BEIJING • Central bank governor Zhou Xiaochuan is probably not finished yet.
Even after cutting interest rates for the fifth time since last November and telling banks they can hoard less cash, the People's Bank of China (PBOC) governor remains under pressure to do more to support the world's No. 2 economy amid the biggest slide in stocks since 1996.
"A circuit breaker is needed to dispel excessive pessimism and restore confidence," said Mr Frederic Neumann, co-head of Asian economics research at HSBC Holdings in Hong Kong. "Further support measures in the coming weeks and months will be needed."
Equities around the world initially rallied on Tuesday after the PBOC said it will cut the one-year lending rate by 25 basis points to 4.6 per cent and lowered the required reserve ratio by 50 basis points for all banks. In the United States, a gain of as much as 2.9 per cent in the Standard & Poor's 500 Index was erased in late trading.
MORE SUPPORT NEEDED
A circuit breaker is needed to dispel excessive pessimism and restore confidence. Further support measures in the coming weeks and months will be needed.
MR FREDERIC NEUMANN, co-head of Asian economics research at HSBC Holdings in Hong Kong, on the Chinese economy
Mr Zhou swung into action two weeks since a devaluation of the yuan and a deceleration in China's economy ignited fears about the outlook for global growth.
The Shanghai Composite Index fell 1.3 per cent, closing at 2,927.29 yesterday. The yuan declined and interest-rate swaps fell the most since June.
"This is a positive development that will help curb investor anxiety about a pronounced slowdown in China's growth," said Mr Tim Condon, head of Asian research at ING Groep NV in Singapore. "It should curb contagion to global markets."
Mr Shane Oliver, head of investment strategy at fund manager AMP Capital Investors in Sydney, is among those predicting further reductions in rates and the reserve ratio. He anticipates China will cut its benchmark lending rate to 4 per cent by the year end, using an arsenal unavailable to counterparts such as the Federal Reserve which already run key rates near zero.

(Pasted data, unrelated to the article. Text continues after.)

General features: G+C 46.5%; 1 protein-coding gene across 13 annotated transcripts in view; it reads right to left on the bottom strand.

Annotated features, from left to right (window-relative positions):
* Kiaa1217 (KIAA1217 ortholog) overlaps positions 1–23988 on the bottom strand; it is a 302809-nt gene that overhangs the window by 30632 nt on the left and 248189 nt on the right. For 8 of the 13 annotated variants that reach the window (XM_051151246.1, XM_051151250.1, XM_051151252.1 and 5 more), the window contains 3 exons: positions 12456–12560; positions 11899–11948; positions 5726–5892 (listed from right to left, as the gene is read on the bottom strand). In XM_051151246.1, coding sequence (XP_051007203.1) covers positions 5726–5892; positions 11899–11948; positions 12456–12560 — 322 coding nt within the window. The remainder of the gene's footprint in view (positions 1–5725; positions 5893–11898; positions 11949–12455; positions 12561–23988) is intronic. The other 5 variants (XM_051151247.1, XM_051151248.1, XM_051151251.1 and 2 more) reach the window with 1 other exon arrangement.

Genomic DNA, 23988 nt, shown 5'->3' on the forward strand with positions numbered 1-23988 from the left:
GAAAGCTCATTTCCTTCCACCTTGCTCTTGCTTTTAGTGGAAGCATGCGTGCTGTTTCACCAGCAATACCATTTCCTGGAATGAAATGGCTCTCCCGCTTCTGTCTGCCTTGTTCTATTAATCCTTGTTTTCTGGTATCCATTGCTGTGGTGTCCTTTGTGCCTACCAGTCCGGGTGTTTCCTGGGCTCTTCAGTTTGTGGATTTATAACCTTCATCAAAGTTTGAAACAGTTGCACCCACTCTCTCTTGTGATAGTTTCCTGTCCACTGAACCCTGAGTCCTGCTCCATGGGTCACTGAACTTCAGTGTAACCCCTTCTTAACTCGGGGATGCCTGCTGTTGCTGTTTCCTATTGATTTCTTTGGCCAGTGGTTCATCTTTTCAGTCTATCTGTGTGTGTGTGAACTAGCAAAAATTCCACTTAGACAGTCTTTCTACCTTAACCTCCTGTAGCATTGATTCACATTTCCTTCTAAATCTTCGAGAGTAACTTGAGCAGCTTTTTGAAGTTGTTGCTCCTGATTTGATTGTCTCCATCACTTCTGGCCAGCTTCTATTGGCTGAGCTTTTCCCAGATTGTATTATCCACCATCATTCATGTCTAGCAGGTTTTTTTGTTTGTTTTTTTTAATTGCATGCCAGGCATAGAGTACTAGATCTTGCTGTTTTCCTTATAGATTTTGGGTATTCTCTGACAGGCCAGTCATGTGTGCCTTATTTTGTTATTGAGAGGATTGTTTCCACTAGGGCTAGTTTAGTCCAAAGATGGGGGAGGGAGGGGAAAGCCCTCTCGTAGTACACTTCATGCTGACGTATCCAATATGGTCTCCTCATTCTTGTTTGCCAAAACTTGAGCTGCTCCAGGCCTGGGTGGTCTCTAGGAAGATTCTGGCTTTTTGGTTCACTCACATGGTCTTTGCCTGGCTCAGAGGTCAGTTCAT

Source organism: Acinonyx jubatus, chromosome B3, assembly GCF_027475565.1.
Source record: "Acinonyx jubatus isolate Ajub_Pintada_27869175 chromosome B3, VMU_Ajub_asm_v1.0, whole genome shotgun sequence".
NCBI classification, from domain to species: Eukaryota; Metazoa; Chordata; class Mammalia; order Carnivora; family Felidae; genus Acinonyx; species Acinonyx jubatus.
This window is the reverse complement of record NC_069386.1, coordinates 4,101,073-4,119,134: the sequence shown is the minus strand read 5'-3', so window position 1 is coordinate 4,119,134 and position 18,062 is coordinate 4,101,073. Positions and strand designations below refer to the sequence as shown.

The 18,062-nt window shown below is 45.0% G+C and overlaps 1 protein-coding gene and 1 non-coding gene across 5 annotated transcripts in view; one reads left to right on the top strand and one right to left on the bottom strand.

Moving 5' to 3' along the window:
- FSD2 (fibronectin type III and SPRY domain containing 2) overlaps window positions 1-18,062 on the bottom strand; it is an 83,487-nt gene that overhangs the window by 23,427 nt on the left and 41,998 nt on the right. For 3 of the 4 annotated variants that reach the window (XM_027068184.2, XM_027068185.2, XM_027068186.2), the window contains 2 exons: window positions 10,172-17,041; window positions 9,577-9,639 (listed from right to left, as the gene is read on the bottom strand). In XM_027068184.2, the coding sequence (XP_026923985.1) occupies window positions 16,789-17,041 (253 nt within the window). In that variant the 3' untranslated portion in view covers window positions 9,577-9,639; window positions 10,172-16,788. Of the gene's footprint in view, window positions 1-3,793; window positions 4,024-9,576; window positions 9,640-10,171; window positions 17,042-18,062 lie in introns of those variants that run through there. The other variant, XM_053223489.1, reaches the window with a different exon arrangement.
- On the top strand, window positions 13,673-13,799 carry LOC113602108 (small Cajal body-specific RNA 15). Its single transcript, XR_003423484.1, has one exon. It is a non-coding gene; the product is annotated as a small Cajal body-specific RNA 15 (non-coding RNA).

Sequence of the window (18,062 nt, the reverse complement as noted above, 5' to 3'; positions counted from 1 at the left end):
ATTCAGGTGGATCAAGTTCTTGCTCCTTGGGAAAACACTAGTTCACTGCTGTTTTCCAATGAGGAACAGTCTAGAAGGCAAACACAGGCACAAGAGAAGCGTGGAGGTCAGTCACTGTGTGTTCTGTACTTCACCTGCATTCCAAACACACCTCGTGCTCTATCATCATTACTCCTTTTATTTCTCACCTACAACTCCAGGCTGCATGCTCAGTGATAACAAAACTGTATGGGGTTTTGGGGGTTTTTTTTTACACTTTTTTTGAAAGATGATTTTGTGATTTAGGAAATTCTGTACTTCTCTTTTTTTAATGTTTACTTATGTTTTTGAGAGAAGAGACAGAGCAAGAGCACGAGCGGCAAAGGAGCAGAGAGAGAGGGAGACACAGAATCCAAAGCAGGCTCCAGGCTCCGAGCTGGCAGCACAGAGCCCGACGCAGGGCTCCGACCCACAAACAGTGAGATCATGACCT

"China's monetary policy is way too tight," Mr Oliver said. "Further easing in both interest rates and the reserve ratio will be needed."
The fresh easing reinforces efforts by policymakers to deliver on Premier Li Keqiang's growth goal of about 7 per cent for this year. The goal is being jeopardised by deflation risks, overcapacity and a debt overhang, which leave the economy poised for its slowest expansion since 1990.
Industrial production, investment and retail data all trailed analysts' estimates last month.
The easier conditions for banks may have been necessitated by a need to offset a drying-up of liquidity in markets, following the surprise decision on Aug 11 to devalue the yuan.
The PBOC subsequently bought its currency to stabilise the exchange rate and curb capital outflows. China Merchants Securities estimated that the policy action is the equivalent of releasing 700 billion yuan (S$153 billion) into the financial system.
The economy still faces downward pressure, and the task of stabilising growth, adjusting its structure, pushing reforms and improving living standards is very challenging, the PBOC said in a statement released after the move. Given the volatility in global financial markets, it needs to "use monetary policy tools more flexibly", it said.
China has halted intervention in the stock market so far this week as policymakers debate the merits of an unprecedented government campaign to support share prices, according to people familiar with the situation.